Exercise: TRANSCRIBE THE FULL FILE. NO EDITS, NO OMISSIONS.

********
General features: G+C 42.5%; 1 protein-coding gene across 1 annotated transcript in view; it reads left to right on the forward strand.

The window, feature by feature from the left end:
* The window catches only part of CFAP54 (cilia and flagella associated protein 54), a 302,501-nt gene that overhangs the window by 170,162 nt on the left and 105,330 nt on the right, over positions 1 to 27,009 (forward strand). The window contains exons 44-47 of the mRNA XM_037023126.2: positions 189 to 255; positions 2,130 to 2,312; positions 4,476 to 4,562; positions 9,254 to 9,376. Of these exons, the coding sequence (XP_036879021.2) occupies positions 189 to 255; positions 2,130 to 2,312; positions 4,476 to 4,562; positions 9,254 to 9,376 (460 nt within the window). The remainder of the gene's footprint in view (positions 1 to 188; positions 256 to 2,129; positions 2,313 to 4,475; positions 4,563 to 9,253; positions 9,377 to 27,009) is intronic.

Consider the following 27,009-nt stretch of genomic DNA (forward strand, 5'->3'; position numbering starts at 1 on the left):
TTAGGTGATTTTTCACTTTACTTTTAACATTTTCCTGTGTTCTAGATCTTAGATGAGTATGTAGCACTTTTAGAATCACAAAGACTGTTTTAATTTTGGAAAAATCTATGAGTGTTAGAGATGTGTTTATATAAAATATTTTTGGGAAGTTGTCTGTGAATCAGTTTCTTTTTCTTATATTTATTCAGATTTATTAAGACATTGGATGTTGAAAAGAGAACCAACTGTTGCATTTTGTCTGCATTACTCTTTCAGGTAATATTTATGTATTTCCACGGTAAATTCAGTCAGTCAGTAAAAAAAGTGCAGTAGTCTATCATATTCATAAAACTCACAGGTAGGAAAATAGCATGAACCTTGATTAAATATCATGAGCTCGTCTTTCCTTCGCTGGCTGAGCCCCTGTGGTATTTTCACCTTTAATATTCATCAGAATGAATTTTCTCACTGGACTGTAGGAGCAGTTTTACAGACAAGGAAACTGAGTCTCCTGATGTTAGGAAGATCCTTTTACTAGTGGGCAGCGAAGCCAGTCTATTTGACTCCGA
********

General features: G+C 42.5%; 1 protein-coding gene across 1 annotated transcript in view; it reads left to right on the forward strand.

The window, feature by feature from the left end:
* The window catches only part of CFAP54 (cilia and flagella associated protein 54), a 302,501-nt gene that overhangs the window by 170,162 nt on the left and 105,330 nt on the right, over positions 1 to 27,009 (forward strand). The window contains exons 44-47 of the mRNA XM_037023126.2: positions 189 to 255; positions 2,130 to 2,312; positions 4,476 to 4,562; positions 9,254 to 9,376. Of these exons, the coding sequence (XP_036879021.2) occupies positions 189 to 255; positions 2,130 to 2,312; positions 4,476 to 4,562; positions 9,254 to 9,376 (460 nt within the window). The remainder of the gene's footprint in view (positions 1 to 188; positions 256 to 2,129; positions 2,313 to 4,475; positions 4,563 to 9,253; positions 9,377 to 27,009) is intronic.

Consider the following 27,009-nt stretch of genomic DNA (forward strand, 5'->3'; position numbering starts at 1 on the left):
TTAGGTGATTTTTCACTTTACTTTTAACATTTTCCTGTGTTCTAGATCTTAGATGAGTATGTAGCACTTTTAGAATCACAAAGACTGTTTTAATTTTGGAAAAATCTATGAGTGTTAGAGATGTGTTTATATAAAATATTTTTGGGAAGTTGTCTGTGAATCAGTTTCTTTTTCTTATATTTATTCAGATTTATTAAGACATTGGATGTTGAAAAGAGAACCAACTGTTGCATTTTGTCTGCATTACTCTTTCAGGTAATATTTATGTATTTCCACGGTAAATTCAGTCAGTCAGTAAAAAAAGTGCAGTAGTCTATCATATTCATAAAACTCACAGGTAGGAAAATAGCATGAACCTTGATTAAATATCATGAGCTCGTCTTTCCTTCGCTGGCTGAGCCCCTGTGGTATTTTCACCTTTAATATTCATCAGAATGAATTTTCTCACTGGACTGTAGGAGCAGTTTTACAGACAAGGAAACTGAGTCTCCTGATGTTAGGAAGATCCTTTTACTAGTGGGCAGCGAAGCCAGTCTATTTGACTCCGA